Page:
<BEEP>….The Mission control flight screen displayed another systems event…
Inside the control room a concerned team of specialists is huddled round the Mission (Sales) Director, looking at the results of the flight plan so far. The first mission goal was not achieved, revenue targets are below market expectations and customer satisfaction had dropped.
“Why couldn’t we release all the business requests? Or address the customer feedback issues”? Asked the Mission Director of the Space-Y MarsLander mission. “We are losing our competitive edge”!
“IT was too busy” explained the frustrated Product Owner.
“With what”? Questioned the Mission Director.
“Er…we don’t know….stuff”!, said the Product Owner, “..they had a lot of outages and events…….but Application Development is installing some automation to speed up deployments and enable us to release more features”.
“But we still have a backlog in change control” said the Change and Release Manager.
“We are losing value. We cannot be competitive. We face risks…….why”!? demanded the Mission Director, shaking his head in frustration.
There was silence. Nobody seemed to know.
<BEEP> …the Mission control flight screen displayed another event.
“Shut that thing off”! snapped the Mission Director, shifting his gaze to the Service Manager. ‘You’ he said ‘what is it you do all day?....what is your contribution to solving this?.....Them I understand” said the Mission Director pointing at the Service Desk, the System Engineer, Change & Release manager “…they all build stuff and fix stuff….what do you do”?
‘Er……’ said the Service Manager “we met our service levels on incident resolution”!
‘Really’ said the Mission Director ‘….and were all systems working to ensure we could collect and transmit data from the Hardy-IV comet”?
“…Hardy what”? said the Service manager.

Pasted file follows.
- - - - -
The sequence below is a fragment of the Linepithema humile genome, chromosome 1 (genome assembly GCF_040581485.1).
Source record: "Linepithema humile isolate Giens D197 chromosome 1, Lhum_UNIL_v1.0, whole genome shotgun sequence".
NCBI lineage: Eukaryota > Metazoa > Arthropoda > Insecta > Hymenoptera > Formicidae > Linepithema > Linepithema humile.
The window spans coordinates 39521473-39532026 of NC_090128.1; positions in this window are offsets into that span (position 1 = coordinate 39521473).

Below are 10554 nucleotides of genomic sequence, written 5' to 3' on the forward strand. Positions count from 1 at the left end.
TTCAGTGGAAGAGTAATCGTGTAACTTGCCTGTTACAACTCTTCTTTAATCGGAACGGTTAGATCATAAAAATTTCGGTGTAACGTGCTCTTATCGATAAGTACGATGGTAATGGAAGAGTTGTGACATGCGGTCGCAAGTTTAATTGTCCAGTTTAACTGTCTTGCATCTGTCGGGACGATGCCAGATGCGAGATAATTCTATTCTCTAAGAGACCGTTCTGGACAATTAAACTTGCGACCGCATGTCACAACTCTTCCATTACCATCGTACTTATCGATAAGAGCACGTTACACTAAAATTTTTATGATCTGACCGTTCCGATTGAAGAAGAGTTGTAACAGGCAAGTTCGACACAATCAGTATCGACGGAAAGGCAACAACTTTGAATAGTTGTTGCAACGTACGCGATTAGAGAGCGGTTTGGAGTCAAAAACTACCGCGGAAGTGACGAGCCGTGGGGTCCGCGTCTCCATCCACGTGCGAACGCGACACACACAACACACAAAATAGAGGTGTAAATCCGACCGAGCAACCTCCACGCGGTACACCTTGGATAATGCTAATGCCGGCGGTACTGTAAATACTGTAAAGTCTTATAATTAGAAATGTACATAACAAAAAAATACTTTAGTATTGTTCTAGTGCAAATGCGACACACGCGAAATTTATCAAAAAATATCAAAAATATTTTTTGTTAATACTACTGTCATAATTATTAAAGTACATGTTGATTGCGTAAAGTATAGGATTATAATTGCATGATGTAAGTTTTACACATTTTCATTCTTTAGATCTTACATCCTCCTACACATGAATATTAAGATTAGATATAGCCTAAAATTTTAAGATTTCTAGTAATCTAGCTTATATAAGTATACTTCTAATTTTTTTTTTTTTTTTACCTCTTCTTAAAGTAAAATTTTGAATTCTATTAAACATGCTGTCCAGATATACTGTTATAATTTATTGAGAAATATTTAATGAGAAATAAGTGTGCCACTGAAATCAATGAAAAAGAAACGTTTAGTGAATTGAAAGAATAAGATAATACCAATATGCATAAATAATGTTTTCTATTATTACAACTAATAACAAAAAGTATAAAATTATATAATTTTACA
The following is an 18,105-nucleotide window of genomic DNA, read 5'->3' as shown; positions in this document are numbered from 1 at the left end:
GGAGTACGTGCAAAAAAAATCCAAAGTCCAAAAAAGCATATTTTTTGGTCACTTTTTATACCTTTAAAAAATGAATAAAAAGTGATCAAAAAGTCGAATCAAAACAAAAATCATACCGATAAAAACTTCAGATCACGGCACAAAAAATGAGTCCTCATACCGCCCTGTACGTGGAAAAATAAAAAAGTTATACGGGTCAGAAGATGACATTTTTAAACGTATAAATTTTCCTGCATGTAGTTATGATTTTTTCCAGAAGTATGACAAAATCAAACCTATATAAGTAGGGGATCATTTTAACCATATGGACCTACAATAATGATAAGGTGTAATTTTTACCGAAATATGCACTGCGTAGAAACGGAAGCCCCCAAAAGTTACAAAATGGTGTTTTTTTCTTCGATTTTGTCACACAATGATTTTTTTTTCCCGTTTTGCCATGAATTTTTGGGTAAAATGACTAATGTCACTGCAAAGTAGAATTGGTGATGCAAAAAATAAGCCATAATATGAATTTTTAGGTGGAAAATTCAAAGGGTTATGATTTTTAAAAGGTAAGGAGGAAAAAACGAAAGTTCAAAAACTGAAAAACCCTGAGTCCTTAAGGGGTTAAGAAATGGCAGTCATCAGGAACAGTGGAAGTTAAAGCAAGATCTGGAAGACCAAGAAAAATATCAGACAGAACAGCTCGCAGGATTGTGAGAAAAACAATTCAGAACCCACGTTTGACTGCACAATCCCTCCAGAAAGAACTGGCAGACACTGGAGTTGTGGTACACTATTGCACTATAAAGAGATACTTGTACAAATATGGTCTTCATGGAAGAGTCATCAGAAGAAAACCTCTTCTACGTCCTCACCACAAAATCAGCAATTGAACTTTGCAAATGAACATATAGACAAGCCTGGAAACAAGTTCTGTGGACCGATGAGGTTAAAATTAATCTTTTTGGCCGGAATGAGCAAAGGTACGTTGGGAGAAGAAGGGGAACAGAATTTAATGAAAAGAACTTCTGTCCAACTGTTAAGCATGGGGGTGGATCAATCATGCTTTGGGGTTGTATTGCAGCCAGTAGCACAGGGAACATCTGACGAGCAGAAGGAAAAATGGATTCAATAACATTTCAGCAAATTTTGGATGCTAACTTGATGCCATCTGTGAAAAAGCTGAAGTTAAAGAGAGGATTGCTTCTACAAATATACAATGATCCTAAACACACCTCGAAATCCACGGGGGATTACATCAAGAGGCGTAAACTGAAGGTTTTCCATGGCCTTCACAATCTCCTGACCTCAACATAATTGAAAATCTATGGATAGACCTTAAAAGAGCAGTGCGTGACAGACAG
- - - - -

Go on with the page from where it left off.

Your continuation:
These were just some of the experiences of delegates participating in the MarsLander simulation at the itSMF Slovakia conference.
After this painful exchange with the Mission Director, the team said that they recognized what just happened in their daily reality. A growth in demand from the business. IT struggling with achieving operational excellence, steering based on internal metrics, ITSM searching for justification in a new Agile world.
ITIL® 4? More theory? More certificates? Or more business value?
The team then explored some of the latest ITIL 4 concepts. Starting with the Guiding Principles (Which less than 10% of conference delegates had even heard of, never mind the new ITIL 4 principles, they had never heard of the ITIL 2011 principles!)
- ‘Focus on value’ - What value? For who? Value creation? or Value leakage?
- ‘Collaborate and promote visibility’ - visibility of what? ‘Value streams’? What value streams? What demands go in? What value comes out?
- ‘Progress iteratively with feedback’ – feedback from who? And how are we going to prioritize these iterative improvements against doing all the daily work and delivering business requests and features?